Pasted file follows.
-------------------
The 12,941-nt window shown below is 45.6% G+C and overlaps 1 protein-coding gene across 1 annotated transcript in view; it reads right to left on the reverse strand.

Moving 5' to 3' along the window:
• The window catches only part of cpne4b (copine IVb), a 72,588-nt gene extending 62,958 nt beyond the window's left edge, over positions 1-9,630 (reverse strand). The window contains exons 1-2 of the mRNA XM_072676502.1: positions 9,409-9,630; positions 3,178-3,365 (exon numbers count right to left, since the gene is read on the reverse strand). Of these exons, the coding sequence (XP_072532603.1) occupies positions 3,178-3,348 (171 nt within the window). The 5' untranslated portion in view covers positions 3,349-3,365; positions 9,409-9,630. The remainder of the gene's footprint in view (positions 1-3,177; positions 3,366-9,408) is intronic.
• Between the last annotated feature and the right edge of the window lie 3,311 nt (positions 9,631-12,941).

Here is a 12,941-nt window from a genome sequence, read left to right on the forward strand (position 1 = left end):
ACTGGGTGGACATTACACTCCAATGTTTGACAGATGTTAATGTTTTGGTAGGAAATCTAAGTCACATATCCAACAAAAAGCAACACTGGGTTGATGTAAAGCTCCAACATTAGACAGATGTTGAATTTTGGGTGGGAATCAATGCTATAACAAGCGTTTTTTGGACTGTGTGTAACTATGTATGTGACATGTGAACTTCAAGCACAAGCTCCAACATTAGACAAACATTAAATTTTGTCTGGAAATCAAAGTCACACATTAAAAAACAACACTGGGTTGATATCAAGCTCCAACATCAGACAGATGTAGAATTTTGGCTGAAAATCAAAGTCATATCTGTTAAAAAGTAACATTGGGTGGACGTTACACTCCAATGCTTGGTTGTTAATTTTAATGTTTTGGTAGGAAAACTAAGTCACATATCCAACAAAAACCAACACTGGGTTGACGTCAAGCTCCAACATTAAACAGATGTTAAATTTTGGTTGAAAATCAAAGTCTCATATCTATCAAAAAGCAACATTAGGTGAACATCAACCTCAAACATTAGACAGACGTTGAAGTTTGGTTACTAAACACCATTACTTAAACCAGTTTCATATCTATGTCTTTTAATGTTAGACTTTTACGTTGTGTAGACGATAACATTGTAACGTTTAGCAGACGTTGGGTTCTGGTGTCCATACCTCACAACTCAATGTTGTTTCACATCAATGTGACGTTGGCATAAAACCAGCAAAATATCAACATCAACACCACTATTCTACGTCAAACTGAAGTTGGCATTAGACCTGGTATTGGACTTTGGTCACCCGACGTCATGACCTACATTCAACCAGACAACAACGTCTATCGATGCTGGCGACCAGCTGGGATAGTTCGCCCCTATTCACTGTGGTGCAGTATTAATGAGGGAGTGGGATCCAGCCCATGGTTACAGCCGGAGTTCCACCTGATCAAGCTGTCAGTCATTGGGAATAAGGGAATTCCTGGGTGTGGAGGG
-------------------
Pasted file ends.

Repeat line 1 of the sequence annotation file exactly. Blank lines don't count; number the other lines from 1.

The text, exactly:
The 12,941-nt window shown below is 45.6% G+C and overlaps 1 protein-coding gene across 1 annotated transcript in view; it reads right to left on the reverse strand.